compwright commented Aug 29, 2012

James Padolsey has fixed some of the inconsistencies mentioned and wrapped it all in a nice function. See http://james.padolsey.com/javascript/parsing-urls-with-the-dom/

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p01 Sep 6, 2012

This approach not only parses the URL but also resolves it relative to the document/base.

p01 commented Sep 6, 2012

This approach not only parses the URL but also resolves it relative to the document/base.

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paulirish Sep 6, 2012

Keep in mind that these definitions may not be consistent with other definitions of the same terms: http://tantek.com/2011/238/b1/many-ways-slice-url-name-pieces

That said, yes, this rocks. :)

paulirish commented Sep 6, 2012

Keep in mind that these definitions may not be consistent with other definitions of the same terms: http://tantek.com/2011/238/b1/many-ways-slice-url-name-pieces

That said, yes, this rocks. :)

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MoOx Sep 6, 2012

I've made a tiny js helper to do that, a year ago https://github.com/MoOx/Url.js

MoOx commented Sep 6, 2012

I've made a tiny js helper to do that, a year ago https://github.com/MoOx/Url.js

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zaus Oct 24, 2012

and yet another jsperf fork -- wrapping the regex in a "nicer" return format, almost as good performance: http://jsperf.com/url-parsing/5

zaus commented Oct 24, 2012

and yet another jsperf fork -- wrapping the regex in a "nicer" return format, almost as good performance: http://jsperf.com/url-parsing/5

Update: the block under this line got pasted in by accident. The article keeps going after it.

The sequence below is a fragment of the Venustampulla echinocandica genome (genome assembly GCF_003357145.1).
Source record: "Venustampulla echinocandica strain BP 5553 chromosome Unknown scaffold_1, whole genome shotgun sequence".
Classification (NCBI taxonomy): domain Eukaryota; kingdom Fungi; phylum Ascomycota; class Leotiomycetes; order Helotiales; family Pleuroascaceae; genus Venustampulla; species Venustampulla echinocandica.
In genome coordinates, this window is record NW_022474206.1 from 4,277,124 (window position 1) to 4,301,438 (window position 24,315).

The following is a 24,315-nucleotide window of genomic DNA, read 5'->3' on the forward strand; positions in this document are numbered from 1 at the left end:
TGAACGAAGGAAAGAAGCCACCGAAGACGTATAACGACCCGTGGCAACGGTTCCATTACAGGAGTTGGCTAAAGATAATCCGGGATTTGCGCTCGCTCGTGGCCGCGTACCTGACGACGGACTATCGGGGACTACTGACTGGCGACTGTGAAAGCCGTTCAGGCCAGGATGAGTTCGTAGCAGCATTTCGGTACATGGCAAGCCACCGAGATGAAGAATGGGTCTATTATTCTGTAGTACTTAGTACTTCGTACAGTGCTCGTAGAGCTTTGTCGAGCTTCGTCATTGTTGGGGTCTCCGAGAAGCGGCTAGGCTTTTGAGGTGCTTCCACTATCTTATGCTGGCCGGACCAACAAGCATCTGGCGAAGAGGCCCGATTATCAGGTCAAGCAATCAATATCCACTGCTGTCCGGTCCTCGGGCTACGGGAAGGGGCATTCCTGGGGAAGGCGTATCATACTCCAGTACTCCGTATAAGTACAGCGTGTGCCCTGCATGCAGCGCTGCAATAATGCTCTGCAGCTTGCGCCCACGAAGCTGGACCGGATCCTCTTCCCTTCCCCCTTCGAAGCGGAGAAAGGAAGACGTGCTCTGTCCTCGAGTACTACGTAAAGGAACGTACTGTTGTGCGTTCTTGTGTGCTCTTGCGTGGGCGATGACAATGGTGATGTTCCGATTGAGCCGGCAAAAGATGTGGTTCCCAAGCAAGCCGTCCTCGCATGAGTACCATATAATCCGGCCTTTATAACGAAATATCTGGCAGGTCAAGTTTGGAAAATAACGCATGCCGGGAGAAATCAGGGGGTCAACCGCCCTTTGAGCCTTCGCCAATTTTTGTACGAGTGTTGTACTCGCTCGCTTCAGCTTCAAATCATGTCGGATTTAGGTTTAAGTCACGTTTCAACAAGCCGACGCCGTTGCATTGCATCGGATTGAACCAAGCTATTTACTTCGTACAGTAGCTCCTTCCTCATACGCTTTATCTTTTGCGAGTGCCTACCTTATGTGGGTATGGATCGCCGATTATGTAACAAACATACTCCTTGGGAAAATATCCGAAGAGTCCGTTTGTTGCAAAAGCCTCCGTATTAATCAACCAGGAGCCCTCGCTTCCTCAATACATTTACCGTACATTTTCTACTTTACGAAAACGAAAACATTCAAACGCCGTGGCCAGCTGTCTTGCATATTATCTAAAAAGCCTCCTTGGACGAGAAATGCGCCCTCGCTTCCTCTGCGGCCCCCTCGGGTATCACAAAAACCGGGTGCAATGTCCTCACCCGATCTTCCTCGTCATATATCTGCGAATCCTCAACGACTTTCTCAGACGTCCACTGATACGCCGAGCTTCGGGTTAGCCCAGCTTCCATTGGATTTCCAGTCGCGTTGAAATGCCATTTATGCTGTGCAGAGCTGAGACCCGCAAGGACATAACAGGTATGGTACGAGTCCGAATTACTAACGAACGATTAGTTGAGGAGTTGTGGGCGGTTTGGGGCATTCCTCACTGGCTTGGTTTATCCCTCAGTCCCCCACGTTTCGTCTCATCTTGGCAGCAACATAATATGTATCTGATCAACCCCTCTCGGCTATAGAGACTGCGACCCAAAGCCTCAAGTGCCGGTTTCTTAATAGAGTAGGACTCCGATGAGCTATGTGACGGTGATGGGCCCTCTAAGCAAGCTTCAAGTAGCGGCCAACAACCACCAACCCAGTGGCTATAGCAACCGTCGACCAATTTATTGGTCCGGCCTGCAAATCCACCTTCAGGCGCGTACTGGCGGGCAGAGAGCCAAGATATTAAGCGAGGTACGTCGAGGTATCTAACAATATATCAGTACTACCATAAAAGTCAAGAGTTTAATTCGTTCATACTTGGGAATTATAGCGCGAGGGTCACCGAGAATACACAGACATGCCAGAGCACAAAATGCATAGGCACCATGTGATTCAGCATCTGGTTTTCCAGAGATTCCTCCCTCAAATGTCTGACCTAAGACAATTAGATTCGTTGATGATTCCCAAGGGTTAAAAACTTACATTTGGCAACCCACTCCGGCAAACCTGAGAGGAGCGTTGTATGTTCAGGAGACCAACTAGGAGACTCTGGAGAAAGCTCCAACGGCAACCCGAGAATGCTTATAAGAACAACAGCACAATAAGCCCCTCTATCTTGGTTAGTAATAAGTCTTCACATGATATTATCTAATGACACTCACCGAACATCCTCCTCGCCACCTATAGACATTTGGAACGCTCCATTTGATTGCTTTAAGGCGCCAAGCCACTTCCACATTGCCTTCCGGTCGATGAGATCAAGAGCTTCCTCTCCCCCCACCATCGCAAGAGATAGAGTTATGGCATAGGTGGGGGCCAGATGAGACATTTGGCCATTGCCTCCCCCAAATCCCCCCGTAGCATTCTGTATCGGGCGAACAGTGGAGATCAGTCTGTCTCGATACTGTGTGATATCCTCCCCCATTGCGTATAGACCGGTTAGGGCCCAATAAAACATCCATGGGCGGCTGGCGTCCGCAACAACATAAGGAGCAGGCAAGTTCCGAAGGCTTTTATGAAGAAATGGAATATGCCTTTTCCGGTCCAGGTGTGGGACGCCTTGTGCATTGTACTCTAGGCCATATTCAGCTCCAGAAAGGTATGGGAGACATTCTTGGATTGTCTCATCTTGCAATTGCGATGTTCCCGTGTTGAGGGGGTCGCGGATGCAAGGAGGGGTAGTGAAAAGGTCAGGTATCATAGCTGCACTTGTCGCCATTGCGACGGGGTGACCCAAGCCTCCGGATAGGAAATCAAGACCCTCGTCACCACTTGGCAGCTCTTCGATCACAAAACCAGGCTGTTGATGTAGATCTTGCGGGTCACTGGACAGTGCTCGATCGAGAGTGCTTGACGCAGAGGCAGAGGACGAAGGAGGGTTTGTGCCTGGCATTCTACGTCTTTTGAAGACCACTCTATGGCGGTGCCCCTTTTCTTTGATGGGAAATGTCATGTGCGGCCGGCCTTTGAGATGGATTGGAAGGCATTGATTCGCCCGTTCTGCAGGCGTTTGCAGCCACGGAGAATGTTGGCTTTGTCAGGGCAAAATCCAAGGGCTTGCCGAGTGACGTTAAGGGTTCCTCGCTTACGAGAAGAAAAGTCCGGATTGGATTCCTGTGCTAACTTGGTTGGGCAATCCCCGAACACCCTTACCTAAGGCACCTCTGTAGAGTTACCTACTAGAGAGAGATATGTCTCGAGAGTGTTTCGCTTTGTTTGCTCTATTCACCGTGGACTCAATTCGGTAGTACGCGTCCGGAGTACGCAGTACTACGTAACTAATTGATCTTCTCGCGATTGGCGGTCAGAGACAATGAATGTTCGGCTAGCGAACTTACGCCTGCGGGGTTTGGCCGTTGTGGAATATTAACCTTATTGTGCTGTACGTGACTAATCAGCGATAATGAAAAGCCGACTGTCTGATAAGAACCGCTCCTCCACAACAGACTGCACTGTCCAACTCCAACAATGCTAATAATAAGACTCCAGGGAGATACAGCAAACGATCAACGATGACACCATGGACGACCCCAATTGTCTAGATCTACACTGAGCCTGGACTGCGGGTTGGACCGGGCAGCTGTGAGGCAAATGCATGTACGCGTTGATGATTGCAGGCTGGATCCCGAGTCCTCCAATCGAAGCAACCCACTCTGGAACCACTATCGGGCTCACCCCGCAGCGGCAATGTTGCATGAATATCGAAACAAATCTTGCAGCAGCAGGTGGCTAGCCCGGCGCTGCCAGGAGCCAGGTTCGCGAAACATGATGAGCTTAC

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SamFleming Nov 27, 2012

In Internet Explorer it appears that if using a relative URL and trying to use parser.hostname it will return a blank string.

See test case here http://jsbin.com/eqoruj/2/edit. If visited in IE you'll see Window: jsbin.com compared to any other browser which shows Parser: jsbin.com.

var parser = document.createElement('a');
parser.href = '/relative/url';
console.log(parser.hostname); // IE = "", Other browsers = window.location.hostname.

You can get around this using

parser.hostname || window.location.hostname

SamFleming commented Nov 27, 2012

In Internet Explorer it appears that if using a relative URL and trying to use parser.hostname it will return a blank string.

See test case here http://jsbin.com/eqoruj/2/edit. If visited in IE you'll see Window: jsbin.com compared to any other browser which shows Parser: jsbin.com.

var parser = document.createElement('a');
parser.href = '/relative/url';
console.log(parser.hostname); // IE = "", Other browsers = window.location.hostname.

You can get around this using

parser.hostname || window.location.hostname
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donatj Dec 26, 2012

So useful, you just made my day good sir!

donatj commented Dec 26, 2012

So useful, you just made my day good sir!

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fetmar Feb 27, 2013

This is amazing. Thank you. Is there a way to get the username and password if that was supplied? Like

parser.href = "http://user:pass@www.test.com/";

parser.hostname only returns "www.test.com"

fetmar commented Feb 27, 2013

This is amazing. Thank you. Is there a way to get the username and password if that was supplied? Like

parser.href = "http://user:pass@www.test.com/";